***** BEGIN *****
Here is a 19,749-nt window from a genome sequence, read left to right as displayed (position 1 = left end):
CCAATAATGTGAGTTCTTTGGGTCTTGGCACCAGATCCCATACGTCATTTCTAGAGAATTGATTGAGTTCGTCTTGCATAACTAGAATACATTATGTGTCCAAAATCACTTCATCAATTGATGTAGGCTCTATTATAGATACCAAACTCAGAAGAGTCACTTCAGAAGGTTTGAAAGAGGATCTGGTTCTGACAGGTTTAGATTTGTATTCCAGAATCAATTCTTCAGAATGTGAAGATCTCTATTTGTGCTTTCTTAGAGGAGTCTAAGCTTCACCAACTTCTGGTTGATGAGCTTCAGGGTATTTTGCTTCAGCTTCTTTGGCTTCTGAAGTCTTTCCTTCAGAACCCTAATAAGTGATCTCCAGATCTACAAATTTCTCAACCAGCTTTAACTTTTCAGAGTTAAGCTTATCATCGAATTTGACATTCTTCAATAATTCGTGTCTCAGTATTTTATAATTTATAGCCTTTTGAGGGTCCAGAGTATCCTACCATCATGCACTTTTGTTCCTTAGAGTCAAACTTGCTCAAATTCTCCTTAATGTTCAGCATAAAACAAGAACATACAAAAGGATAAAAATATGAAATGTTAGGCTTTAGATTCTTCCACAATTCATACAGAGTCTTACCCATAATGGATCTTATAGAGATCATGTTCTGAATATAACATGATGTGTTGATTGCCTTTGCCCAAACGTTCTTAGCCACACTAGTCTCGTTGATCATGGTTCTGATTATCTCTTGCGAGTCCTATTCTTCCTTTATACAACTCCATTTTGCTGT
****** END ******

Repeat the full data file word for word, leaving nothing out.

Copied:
Here is a 19,749-nt window from a genome sequence, read left to right as displayed (position 1 = left end):
CCAATAATGTGAGTTCTTTGGGTCTTGGCACCAGATCCCATACGTCATTTCTAGAGAATTGATTGAGTTCGTCTTGCATAACTAGAATACATTATGTGTCCAAAATCACTTCATCAATTGATGTAGGCTCTATTATAGATACCAAACTCAGAAGAGTCACTTCAGAAGGTTTGAAAGAGGATCTGGTTCTGACAGGTTTAGATTTGTATTCCAGAATCAATTCTTCAGAATGTGAAGATCTCTATTTGTGCTTTCTTAGAGGAGTCTAAGCTTCACCAACTTCTGGTTGATGAGCTTCAGGGTATTTTGCTTCAGCTTCTTTGGCTTCTGAAGTCTTTCCTTCAGAACCCTAATAAGTGATCTCCAGATCTACAAATTTCTCAACCAGCTTTAACTTTTCAGAGTTAAGCTTATCATCGAATTTGACATTCTTCAATAATTCGTGTCTCAGTATTTTATAATTTATAGCCTTTTGAGGGTCCAGAGTATCCTACCATCATGCACTTTTGTTCCTTAGAGTCAAACTTGCTCAAATTCTCCTTAATGTTCAGCATAAAACAAGAACATACAAAAGGATAAAAATATGAAATGTTAGGCTTTAGATTCTTCCACAATTCATACAGAGTCTTACCCATAATGGATCTTATAGAGATCATGTTCTGAATATAACATGATGTGTTGATTGCCTTTGCCCAAACGTTCTTAGCCACACTAGTCTCGTTGATCATGGTTCTGATTATCTCTTGCGAGTCCTATTCTTCCTTTATACAACTCCATTTTGCTGT